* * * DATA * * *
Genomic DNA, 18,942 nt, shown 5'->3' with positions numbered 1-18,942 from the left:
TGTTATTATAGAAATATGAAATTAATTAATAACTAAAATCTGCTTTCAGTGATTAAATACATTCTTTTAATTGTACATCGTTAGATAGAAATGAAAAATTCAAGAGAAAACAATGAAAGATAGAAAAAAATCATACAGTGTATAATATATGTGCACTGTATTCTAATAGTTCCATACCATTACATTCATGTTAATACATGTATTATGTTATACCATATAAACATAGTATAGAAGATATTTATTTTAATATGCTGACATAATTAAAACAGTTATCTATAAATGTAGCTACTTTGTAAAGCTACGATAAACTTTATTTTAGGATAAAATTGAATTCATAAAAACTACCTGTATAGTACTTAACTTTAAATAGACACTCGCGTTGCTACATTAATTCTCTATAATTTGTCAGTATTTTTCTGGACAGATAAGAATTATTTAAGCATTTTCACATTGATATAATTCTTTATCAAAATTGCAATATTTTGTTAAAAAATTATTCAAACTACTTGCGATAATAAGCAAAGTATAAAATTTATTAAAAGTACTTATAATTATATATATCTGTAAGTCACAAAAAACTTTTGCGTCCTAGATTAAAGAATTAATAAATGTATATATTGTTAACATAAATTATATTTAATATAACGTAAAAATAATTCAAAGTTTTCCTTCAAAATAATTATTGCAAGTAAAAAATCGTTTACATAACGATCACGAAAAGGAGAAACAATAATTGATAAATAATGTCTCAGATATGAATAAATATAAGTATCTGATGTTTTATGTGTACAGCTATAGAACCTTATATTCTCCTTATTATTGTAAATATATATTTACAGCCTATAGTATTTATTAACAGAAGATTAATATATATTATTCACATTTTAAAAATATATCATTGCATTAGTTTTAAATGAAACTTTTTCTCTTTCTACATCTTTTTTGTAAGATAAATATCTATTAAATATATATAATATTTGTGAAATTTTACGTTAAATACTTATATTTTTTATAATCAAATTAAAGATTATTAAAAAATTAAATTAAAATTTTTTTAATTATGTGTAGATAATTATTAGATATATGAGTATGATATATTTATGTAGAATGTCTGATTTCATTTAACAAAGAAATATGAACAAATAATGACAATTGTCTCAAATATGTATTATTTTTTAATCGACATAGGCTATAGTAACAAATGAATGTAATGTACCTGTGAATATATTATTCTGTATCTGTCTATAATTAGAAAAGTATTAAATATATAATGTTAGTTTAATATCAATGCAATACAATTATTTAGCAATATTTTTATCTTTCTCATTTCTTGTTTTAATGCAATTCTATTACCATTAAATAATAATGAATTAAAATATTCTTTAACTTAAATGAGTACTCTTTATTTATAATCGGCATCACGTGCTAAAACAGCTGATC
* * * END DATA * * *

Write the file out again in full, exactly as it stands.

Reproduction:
Genomic DNA, 18,942 nt, shown 5'->3' with positions numbered 1-18,942 from the left:
TGTTATTATAGAAATATGAAATTAATTAATAACTAAAATCTGCTTTCAGTGATTAAATACATTCTTTTAATTGTACATCGTTAGATAGAAATGAAAAATTCAAGAGAAAACAATGAAAGATAGAAAAAAATCATACAGTGTATAATATATGTGCACTGTATTCTAATAGTTCCATACCATTACATTCATGTTAATACATGTATTATGTTATACCATATAAACATAGTATAGAAGATATTTATTTTAATATGCTGACATAATTAAAACAGTTATCTATAAATGTAGCTACTTTGTAAAGCTACGATAAACTTTATTTTAGGATAAAATTGAATTCATAAAAACTACCTGTATAGTACTTAACTTTAAATAGACACTCGCGTTGCTACATTAATTCTCTATAATTTGTCAGTATTTTTCTGGACAGATAAGAATTATTTAAGCATTTTCACATTGATATAATTCTTTATCAAAATTGCAATATTTTGTTAAAAAATTATTCAAACTACTTGCGATAATAAGCAAAGTATAAAATTTATTAAAAGTACTTATAATTATATATATCTGTAAGTCACAAAAAACTTTTGCGTCCTAGATTAAAGAATTAATAAATGTATATATTGTTAACATAAATTATATTTAATATAACGTAAAAATAATTCAAAGTTTTCCTTCAAAATAATTATTGCAAGTAAAAAATCGTTTACATAACGATCACGAAAAGGAGAAACAATAATTGATAAATAATGTCTCAGATATGAATAAATATAAGTATCTGATGTTTTATGTGTACAGCTATAGAACCTTATATTCTCCTTATTATTGTAAATATATATTTACAGCCTATAGTATTTATTAACAGAAGATTAATATATATTATTCACATTTTAAAAATATATCATTGCATTAGTTTTAAATGAAACTTTTTCTCTTTCTACATCTTTTTTGTAAGATAAATATCTATTAAATATATATAATATTTGTGAAATTTTACGTTAAATACTTATATTTTTTATAATCAAATTAAAGATTATTAAAAAATTAAATTAAAATTTTTTTAATTATGTGTAGATAATTATTAGATATATGAGTATGATATATTTATGTAGAATGTCTGATTTCATTTAACAAAGAAATATGAACAAATAATGACAATTGTCTCAAATATGTATTATTTTTTAATCGACATAGGCTATAGTAACAAATGAATGTAATGTACCTGTGAATATATTATTCTGTATCTGTCTATAATTAGAAAAGTATTAAATATATAATGTTAGTTTAATATCAATGCAATACAATTATTTAGCAATATTTTTATCTTTCTCATTTCTTGTTTTAATGCAATTCTATTACCATTAAATAATAATGAATTAAAATATTCTTTAACTTAAATGAGTACTCTTTATTTATAATCGGCATCACGTGCTAAAACAGCTGATC